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Measuring trunk hatch buffeting with an iPhone barometer

Discussion in 'Model S: Driving Dynamics' started by EVChris, May 18, 2018.

  1. EVChris

    EVChris Member

    Joined:
    Apr 29, 2018
    Messages:
    168
    Location:
    Oakland, CA
    I took delivery of a 2015 S85 on Tuesday. It's a very nice car with some warts that I'm going to have to remove. One of them is that the ride is extremely harsh and another (related) is that the trunk hatch buffets. Indeed driving on the stretch of 580 from Hayward to Oakland, about 13 miles, I'm practically throwing up by the end. This is jointed concrete which I've never even noticed in the 100s of times I've driven in multiple cars.

    Yes, there's a fix for the buffeting, but we can measure it first. Starting with the iPhone 6, the iPhone has a barometer, a Bosch BMP282 Digital Pressure Sensor. The specs say that it can be sampled at 150 Hz but the app I used, SensorLog ($3.99 in the AppStore) only lets you sample at 100 Hz. There is some elevation gain+loss on the drive. Joints are about 15 feet apart and I was doing maybe 65 mph or about 95 fps or about 6 hz or so. So the 100 Hz sampling rate seems high enough.

    Unfortunately, the BMP282 has an IIR filter to smooth over the effects of slamming of a door or window. And the CSV data really looks like that. I've sent a note to the author of the app seeing if it's possible to turn the IIR smoothing off.

    The noise floor, sitting parked, looks like:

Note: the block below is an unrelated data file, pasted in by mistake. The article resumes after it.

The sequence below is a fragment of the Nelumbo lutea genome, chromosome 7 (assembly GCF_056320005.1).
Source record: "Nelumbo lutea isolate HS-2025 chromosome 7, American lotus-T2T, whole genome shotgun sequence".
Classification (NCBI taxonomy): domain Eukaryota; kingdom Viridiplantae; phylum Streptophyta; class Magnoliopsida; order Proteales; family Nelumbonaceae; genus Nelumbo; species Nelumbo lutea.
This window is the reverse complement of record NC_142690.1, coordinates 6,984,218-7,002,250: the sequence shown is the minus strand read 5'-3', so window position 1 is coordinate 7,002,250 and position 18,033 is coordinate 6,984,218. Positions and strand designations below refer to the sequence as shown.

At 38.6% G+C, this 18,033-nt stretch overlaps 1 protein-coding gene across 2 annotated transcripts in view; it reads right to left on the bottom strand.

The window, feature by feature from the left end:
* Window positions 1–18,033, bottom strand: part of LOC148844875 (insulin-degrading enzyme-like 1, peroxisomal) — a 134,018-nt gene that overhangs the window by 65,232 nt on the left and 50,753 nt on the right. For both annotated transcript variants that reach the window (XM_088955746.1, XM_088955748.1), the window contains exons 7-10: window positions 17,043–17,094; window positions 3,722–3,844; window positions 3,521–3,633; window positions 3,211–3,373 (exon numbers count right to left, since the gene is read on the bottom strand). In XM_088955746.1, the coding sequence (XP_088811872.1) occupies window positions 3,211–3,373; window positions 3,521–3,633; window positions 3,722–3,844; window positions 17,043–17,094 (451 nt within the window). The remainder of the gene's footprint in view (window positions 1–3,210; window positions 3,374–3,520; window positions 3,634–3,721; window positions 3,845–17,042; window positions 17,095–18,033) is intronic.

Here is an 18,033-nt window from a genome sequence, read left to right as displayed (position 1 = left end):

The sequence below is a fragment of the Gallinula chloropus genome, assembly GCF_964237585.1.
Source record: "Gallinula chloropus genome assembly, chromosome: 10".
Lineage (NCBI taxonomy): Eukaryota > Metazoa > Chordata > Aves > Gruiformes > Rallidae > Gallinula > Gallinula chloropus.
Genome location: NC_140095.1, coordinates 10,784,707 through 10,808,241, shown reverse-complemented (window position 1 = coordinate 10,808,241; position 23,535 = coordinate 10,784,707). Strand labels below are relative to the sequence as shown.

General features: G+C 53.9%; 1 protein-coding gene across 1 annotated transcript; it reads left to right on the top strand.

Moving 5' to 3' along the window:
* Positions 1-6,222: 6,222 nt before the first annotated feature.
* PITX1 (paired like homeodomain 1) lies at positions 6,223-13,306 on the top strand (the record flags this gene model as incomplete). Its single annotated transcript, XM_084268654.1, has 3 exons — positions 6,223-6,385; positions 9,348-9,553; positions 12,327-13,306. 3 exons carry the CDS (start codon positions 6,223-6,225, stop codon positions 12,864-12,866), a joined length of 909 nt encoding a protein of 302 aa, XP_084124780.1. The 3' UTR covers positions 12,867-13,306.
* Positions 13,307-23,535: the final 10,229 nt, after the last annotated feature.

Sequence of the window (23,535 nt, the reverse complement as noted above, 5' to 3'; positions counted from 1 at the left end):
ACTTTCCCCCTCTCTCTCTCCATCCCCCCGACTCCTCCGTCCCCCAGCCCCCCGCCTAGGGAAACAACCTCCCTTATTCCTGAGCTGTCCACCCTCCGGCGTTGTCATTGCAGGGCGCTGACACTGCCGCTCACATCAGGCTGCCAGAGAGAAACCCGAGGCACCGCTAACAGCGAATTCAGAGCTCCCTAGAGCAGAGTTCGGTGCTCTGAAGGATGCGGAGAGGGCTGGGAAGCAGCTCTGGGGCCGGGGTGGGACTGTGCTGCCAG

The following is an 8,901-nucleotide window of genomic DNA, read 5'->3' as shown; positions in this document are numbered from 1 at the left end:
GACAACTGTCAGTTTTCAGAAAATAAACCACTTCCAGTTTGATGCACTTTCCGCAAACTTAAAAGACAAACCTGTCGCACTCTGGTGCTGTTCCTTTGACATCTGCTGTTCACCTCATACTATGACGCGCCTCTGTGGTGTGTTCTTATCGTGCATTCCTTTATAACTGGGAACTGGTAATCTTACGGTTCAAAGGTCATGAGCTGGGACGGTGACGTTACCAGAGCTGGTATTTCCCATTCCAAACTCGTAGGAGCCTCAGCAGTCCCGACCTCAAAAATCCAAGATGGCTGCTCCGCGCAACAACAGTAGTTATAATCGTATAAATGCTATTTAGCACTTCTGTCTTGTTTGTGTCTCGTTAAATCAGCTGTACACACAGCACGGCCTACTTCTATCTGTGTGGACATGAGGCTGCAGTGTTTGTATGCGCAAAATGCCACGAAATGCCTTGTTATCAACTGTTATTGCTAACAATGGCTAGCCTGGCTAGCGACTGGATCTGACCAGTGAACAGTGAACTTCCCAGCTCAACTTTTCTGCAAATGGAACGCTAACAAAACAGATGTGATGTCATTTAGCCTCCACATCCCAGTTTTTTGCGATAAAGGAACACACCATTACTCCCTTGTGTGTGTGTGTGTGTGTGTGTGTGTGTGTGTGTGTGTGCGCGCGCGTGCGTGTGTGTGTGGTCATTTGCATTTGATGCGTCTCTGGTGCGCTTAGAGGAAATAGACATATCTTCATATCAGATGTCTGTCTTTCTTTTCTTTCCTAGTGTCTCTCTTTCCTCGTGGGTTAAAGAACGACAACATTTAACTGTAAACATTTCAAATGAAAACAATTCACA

upload_2018-5-18_20-20-4.png

    Driving on 580 looks like:

    upload_2018-5-18_20-20-50.png
     
    • Informative x 1
  2. cab

    cab Member

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    Sep 5, 2013
    Messages:
    814
    Location:
    Grapevine, TX
    You can try to measure it with just an audio recording. In the worst cases, it might sound a bit static-like or like when "wind" hits a singers mic at a concert (or the singer is right on the mic). If you can find a washboard surface close to home that will replicate it, that's your best test. Unfortunately, unless you can A/B two cars back-to-back on the same road surface with identical equipment, I'm not sure what you'll get out of it.

    I recommend starting with adjusting the hatch adjusters on the body and hatch lid and going for a test drive.
     
  3. EVChris

    EVChris Member

    Joined:
    Apr 29, 2018
    Messages:
    168
    Location:
    Oakland, CA
    +1 on the hatch adjusters although part of me wants to leave this unadjusted until the service on Thursday.

    I measured the air pressure just because I thought it would be interesting and it certainly registered. But when I went to look at a higher sample rate to see if it tracked the road joints, I noticed it was filtered data. Bummer and the app author hasn't gotten back to me yet. I know that others have measured the bumps with an accelerometer.
     
  4. cab

    cab Member

    Joined:
    Sep 5, 2013
    Messages:
    814
    Location:
    Grapevine, TX
    On the adjusters, you can always just turn them (count the turns), test it, and then put them back before your appointment Thursday. It's all pretty low tech. As an aside, there are 3 pairs of adjustment points:

    1. On the ends of the hatch itself - two rubber legs.
    2. On the lower body - The two little pentagonal round discs the "legs" on the hatch sit on. As a side note, I'm not 100% sure these can be lowered and raised on every Model S. They may have been "fixed" in some years.
    3. On the upper body, middle area of the hatch - two rubber adjusters.

    Good luck!
     
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